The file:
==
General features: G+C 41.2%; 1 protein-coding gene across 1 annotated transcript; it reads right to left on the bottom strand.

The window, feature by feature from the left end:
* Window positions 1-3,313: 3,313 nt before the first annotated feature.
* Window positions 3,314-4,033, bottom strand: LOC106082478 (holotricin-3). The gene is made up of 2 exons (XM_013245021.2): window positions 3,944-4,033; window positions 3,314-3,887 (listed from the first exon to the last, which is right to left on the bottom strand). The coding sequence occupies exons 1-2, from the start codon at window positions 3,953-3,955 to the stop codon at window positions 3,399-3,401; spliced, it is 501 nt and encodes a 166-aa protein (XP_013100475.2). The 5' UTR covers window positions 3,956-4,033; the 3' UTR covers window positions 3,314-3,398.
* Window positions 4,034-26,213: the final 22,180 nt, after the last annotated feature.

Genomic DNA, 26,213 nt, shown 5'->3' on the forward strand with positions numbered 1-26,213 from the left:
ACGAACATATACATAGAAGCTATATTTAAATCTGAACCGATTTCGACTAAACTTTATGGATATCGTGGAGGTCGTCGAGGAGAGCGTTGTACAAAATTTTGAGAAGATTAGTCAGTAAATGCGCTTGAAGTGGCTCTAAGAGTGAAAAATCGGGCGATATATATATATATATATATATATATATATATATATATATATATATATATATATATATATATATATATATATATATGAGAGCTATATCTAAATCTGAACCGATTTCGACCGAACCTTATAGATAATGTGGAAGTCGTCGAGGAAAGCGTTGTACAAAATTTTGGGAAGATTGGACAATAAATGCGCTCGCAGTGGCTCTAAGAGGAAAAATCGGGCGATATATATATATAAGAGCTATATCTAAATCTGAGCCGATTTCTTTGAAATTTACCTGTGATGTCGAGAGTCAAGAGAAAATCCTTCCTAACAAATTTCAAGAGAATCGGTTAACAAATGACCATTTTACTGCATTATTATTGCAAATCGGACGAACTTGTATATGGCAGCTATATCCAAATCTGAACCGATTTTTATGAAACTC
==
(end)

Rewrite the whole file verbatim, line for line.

General features: G+C 41.2%; 1 protein-coding gene across 1 annotated transcript; it reads right to left on the bottom strand.

The window, feature by feature from the left end:
* Window positions 1-3,313: 3,313 nt before the first annotated feature.
* Window positions 3,314-4,033, bottom strand: LOC106082478 (holotricin-3). The gene is made up of 2 exons (XM_013245021.2): window positions 3,944-4,033; window positions 3,314-3,887 (listed from the first exon to the last, which is right to left on the bottom strand). The coding sequence occupies exons 1-2, from the start codon at window positions 3,953-3,955 to the stop codon at window positions 3,399-3,401; spliced, it is 501 nt and encodes a 166-aa protein (XP_013100475.2). The 5' UTR covers window positions 3,956-4,033; the 3' UTR covers window positions 3,314-3,398.
* Window positions 4,034-26,213: the final 22,180 nt, after the last annotated feature.

Genomic DNA, 26,213 nt, shown 5'->3' on the forward strand with positions numbered 1-26,213 from the left:
ACGAACATATACATAGAAGCTATATTTAAATCTGAACCGATTTCGACTAAACTTTATGGATATCGTGGAGGTCGTCGAGGAGAGCGTTGTACAAAATTTTGAGAAGATTAGTCAGTAAATGCGCTTGAAGTGGCTCTAAGAGTGAAAAATCGGGCGATATATATATATATATATATATATATATATATATATATATATATATATATATATATATATATATATATATATATATGAGAGCTATATCTAAATCTGAACCGATTTCGACCGAACCTTATAGATAATGTGGAAGTCGTCGAGGAAAGCGTTGTACAAAATTTTGGGAAGATTGGACAATAAATGCGCTCGCAGTGGCTCTAAGAGGAAAAATCGGGCGATATATATATATAAGAGCTATATCTAAATCTGAGCCGATTTCTTTGAAATTTACCTGTGATGTCGAGAGTCAAGAGAAAATCCTTCCTAACAAATTTCAAGAGAATCGGTTAACAAATGACCATTTTACTGCATTATTATTGCAAATCGGACGAACTTGTATATGGCAGCTATATCCAAATCTGAACCGATTTTTATGAAACTC